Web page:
Developing Pressure Indicators for Europe
Edited by Anil Markandya and Nick Dale
Chapter 21: Natural resources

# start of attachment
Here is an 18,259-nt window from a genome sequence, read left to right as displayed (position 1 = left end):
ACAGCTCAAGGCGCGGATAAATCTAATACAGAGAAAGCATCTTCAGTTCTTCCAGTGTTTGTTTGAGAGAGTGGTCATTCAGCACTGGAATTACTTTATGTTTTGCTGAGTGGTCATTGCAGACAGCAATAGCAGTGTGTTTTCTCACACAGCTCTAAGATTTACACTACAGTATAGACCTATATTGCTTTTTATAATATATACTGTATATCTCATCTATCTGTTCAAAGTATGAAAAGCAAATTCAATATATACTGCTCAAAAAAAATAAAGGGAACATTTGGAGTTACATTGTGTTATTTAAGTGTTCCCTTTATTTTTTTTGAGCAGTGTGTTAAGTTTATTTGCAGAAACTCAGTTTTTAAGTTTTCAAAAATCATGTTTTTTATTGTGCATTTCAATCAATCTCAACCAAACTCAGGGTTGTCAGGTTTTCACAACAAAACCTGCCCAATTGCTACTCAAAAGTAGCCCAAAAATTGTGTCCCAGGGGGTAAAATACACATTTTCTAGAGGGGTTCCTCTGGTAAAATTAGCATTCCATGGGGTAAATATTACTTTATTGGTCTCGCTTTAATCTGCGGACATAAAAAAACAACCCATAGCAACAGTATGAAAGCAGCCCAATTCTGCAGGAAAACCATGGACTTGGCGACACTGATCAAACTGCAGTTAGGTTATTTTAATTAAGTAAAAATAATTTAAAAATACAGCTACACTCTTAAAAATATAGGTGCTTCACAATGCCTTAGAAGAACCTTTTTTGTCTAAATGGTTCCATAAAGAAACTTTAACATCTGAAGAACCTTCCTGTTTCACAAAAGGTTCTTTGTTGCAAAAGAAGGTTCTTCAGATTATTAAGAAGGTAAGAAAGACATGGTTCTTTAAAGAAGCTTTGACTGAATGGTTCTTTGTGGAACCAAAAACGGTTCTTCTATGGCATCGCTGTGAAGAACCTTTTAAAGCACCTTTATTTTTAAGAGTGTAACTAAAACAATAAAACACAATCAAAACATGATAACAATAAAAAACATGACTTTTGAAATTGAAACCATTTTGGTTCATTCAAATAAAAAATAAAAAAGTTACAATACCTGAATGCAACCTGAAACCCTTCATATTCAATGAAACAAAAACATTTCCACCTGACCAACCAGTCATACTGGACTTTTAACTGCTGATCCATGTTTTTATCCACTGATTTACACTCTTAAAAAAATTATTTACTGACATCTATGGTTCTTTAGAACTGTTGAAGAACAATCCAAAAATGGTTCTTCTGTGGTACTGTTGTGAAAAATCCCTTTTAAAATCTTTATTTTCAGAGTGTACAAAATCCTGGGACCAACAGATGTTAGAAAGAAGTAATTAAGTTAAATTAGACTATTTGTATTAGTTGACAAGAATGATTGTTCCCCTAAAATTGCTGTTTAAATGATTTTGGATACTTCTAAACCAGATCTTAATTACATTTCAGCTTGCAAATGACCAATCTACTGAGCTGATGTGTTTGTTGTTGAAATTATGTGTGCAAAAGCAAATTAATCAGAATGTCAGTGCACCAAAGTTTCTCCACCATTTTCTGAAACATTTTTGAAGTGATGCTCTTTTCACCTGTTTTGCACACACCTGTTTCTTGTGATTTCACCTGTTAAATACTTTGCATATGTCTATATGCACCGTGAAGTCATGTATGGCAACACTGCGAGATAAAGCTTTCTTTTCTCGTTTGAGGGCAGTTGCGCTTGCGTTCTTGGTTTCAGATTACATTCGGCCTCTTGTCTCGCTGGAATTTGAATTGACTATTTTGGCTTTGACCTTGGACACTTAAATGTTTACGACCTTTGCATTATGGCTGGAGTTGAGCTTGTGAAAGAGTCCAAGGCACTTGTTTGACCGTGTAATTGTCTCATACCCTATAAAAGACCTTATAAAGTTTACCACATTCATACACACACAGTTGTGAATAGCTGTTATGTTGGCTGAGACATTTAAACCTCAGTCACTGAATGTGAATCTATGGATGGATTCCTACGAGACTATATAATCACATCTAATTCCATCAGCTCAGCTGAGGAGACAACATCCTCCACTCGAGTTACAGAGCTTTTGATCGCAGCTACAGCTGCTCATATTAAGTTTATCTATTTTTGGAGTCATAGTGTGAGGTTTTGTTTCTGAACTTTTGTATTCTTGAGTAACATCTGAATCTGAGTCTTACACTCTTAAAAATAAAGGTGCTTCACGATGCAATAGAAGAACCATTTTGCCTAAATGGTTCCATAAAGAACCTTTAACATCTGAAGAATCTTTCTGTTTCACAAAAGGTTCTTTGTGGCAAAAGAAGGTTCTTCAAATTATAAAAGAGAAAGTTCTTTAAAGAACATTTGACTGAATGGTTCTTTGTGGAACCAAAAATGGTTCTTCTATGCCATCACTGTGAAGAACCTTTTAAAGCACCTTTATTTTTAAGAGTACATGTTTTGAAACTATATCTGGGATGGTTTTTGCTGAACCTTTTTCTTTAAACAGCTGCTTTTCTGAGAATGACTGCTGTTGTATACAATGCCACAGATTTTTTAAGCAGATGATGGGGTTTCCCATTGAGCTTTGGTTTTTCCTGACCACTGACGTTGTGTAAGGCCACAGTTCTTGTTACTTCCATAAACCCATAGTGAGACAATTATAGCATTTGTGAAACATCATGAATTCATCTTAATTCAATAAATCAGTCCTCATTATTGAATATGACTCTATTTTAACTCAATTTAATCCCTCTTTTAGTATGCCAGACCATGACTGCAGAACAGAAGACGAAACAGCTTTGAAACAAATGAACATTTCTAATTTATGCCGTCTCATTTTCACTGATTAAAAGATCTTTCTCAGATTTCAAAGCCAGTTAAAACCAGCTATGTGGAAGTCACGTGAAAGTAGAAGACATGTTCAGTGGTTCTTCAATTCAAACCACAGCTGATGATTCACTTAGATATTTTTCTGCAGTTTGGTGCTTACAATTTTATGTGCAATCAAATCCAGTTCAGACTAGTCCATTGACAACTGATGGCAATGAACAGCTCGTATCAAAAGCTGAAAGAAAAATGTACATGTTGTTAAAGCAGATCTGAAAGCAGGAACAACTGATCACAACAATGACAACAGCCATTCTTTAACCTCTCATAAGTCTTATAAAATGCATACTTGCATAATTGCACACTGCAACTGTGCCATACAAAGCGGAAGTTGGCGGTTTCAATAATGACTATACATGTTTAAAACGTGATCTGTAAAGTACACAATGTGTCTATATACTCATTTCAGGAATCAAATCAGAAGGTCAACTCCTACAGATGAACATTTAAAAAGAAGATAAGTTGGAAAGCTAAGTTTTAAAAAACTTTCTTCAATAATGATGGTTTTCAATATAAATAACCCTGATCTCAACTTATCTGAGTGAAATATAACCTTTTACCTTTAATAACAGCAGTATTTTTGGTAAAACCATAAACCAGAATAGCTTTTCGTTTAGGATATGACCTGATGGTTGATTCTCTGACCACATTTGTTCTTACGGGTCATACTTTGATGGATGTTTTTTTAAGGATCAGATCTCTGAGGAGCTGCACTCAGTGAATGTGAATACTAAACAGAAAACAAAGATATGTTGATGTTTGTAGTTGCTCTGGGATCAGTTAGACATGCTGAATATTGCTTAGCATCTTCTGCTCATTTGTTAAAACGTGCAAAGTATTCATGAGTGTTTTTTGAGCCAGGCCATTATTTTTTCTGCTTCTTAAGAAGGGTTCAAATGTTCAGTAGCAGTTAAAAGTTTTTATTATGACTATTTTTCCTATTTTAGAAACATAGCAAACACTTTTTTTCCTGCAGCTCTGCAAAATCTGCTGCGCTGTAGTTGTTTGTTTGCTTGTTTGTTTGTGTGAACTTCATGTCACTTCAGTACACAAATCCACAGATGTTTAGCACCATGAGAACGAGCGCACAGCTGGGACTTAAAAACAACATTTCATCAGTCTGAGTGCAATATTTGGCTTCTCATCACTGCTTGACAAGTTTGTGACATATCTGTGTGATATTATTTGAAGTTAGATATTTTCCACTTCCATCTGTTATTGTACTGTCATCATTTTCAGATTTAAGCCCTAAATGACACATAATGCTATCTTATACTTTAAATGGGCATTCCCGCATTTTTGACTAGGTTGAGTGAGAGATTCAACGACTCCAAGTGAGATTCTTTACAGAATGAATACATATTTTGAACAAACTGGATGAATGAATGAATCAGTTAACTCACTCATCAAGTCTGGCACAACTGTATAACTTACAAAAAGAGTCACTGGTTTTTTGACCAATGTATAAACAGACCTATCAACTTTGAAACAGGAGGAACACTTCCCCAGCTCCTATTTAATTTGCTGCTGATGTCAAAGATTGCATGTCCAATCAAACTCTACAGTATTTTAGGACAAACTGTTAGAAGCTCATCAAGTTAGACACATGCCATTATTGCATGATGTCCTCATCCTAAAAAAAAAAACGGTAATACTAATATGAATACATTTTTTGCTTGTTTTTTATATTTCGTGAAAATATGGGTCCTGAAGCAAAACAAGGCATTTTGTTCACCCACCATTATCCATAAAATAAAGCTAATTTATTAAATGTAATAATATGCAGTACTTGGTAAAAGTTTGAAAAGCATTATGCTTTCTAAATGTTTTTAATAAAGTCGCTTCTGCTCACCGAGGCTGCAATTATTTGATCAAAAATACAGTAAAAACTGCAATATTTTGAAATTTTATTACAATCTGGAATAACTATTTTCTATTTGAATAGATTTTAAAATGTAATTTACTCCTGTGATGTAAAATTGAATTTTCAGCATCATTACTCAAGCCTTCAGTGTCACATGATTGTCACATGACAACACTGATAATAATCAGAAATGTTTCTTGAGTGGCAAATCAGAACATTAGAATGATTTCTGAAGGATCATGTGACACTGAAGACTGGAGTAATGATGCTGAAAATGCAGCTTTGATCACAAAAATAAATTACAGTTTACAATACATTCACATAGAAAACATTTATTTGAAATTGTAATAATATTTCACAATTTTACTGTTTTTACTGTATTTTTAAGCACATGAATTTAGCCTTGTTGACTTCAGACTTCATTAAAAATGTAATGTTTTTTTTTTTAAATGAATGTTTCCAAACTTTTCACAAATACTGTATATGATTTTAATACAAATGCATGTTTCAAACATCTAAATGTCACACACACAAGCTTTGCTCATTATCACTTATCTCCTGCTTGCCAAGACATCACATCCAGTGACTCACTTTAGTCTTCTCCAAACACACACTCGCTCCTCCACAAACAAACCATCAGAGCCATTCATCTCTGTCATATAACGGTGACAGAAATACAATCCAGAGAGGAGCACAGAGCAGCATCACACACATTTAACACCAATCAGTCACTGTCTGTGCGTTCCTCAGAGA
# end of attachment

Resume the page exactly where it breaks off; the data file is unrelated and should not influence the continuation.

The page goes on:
21. Natural resources D. Pearce 1. NATURAL RESOURCES AS A EUROPEAN PROBLEM Article 130r(1) of the Treaty on European Union calls for Community action to contribute to the ‘prudent and rational utilization of natural resources’, but nowhere deﬁnes what is meant by ‘natural resources’. In this chapter we take natural resources to refer to non-renewable resources (minerals and fossil energy), to renewable resources (forests, ﬁsheries, wildlife, habitat), and to mixed renewable and non-renewable resources (soils, groundwater). Is there a Natural Resource Problem in the European Union? Minerals As far as minerals are concerned, it can be argued that there is no major issue to be addressed. This is because the available economic indicators of mineral scarcity suggest that there is no problem. Scarcity is measured by assessing whether or not there is a signiﬁcant ‘scarcity premium’ in the price of the mineral resources. This scarcity premium is more usually known as the ‘rental’. It can be found by calculating the costs of replacing any given mineral at the time the supply of the mineral is expected to be exhausted. Table 21A1.1 of the Annex to this chapter reports scarcity premia for crude oil, natural gas, metals and minerals. In both absolute terms and relative to the ﬁgures for pollution damage, it can be seen that the ﬁgures are very small, indicating no serious scarcity issue. Fossil energy As far as fossil energy is concerned, the problems do not lie in the availability of energy but in two...
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